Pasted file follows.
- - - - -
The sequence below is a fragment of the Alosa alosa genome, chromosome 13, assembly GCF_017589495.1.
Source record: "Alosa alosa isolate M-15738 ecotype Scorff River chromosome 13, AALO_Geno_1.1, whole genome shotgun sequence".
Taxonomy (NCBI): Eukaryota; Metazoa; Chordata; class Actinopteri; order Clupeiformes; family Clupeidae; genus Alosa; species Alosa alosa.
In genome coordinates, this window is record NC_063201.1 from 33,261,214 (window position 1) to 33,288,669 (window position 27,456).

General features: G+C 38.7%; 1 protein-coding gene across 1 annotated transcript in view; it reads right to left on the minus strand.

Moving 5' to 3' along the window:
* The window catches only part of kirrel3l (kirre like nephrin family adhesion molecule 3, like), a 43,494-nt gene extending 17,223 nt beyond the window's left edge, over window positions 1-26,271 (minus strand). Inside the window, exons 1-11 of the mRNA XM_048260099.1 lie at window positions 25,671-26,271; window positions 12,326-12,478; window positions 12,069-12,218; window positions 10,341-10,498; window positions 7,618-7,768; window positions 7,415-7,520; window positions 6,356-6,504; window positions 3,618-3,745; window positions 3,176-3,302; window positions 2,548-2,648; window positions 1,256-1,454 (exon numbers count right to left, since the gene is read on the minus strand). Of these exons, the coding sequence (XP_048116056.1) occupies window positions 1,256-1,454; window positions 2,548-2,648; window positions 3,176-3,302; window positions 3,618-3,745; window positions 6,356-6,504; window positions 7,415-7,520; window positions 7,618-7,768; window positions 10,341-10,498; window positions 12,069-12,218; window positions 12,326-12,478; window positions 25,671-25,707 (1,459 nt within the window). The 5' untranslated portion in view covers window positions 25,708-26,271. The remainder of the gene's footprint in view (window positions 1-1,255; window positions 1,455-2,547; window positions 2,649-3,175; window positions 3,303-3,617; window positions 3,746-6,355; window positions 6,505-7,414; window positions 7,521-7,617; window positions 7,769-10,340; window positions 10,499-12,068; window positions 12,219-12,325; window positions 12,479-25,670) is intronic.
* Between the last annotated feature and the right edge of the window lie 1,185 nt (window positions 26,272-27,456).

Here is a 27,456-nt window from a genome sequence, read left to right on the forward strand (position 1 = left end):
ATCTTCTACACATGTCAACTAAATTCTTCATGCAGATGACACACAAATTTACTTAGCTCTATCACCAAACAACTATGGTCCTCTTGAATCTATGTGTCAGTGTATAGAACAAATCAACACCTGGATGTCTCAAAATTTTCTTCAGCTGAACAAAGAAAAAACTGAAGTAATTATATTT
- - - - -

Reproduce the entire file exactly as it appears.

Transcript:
The sequence below is a fragment of the Alosa alosa genome, chromosome 13, assembly GCF_017589495.1.
Source record: "Alosa alosa isolate M-15738 ecotype Scorff River chromosome 13, AALO_Geno_1.1, whole genome shotgun sequence".
Taxonomy (NCBI): Eukaryota; Metazoa; Chordata; class Actinopteri; order Clupeiformes; family Clupeidae; genus Alosa; species Alosa alosa.
In genome coordinates, this window is record NC_063201.1 from 33,261,214 (window position 1) to 33,288,669 (window position 27,456).

General features: G+C 38.7%; 1 protein-coding gene across 1 annotated transcript in view; it reads right to left on the minus strand.

Moving 5' to 3' along the window:
* The window catches only part of kirrel3l (kirre like nephrin family adhesion molecule 3, like), a 43,494-nt gene extending 17,223 nt beyond the window's left edge, over window positions 1-26,271 (minus strand). Inside the window, exons 1-11 of the mRNA XM_048260099.1 lie at window positions 25,671-26,271; window positions 12,326-12,478; window positions 12,069-12,218; window positions 10,341-10,498; window positions 7,618-7,768; window positions 7,415-7,520; window positions 6,356-6,504; window positions 3,618-3,745; window positions 3,176-3,302; window positions 2,548-2,648; window positions 1,256-1,454 (exon numbers count right to left, since the gene is read on the minus strand). Of these exons, the coding sequence (XP_048116056.1) occupies window positions 1,256-1,454; window positions 2,548-2,648; window positions 3,176-3,302; window positions 3,618-3,745; window positions 6,356-6,504; window positions 7,415-7,520; window positions 7,618-7,768; window positions 10,341-10,498; window positions 12,069-12,218; window positions 12,326-12,478; window positions 25,671-25,707 (1,459 nt within the window). The 5' untranslated portion in view covers window positions 25,708-26,271. The remainder of the gene's footprint in view (window positions 1-1,255; window positions 1,455-2,547; window positions 2,649-3,175; window positions 3,303-3,617; window positions 3,746-6,355; window positions 6,505-7,414; window positions 7,521-7,617; window positions 7,769-10,340; window positions 10,499-12,068; window positions 12,219-12,325; window positions 12,479-25,670) is intronic.
* Between the last annotated feature and the right edge of the window lie 1,185 nt (window positions 26,272-27,456).

Here is a 27,456-nt window from a genome sequence, read left to right on the forward strand (position 1 = left end):
ATCTTCTACACATGTCAACTAAATTCTTCATGCAGATGACACACAAATTTACTTAGCTCTATCACCAAACAACTATGGTCCTCTTGAATCTATGTGTCAGTGTATAGAACAAATCAACACCTGGATGTCTCAAAATTTTCTTCAGCTGAACAAAGAAAAAACTGAAGTAATTATATTT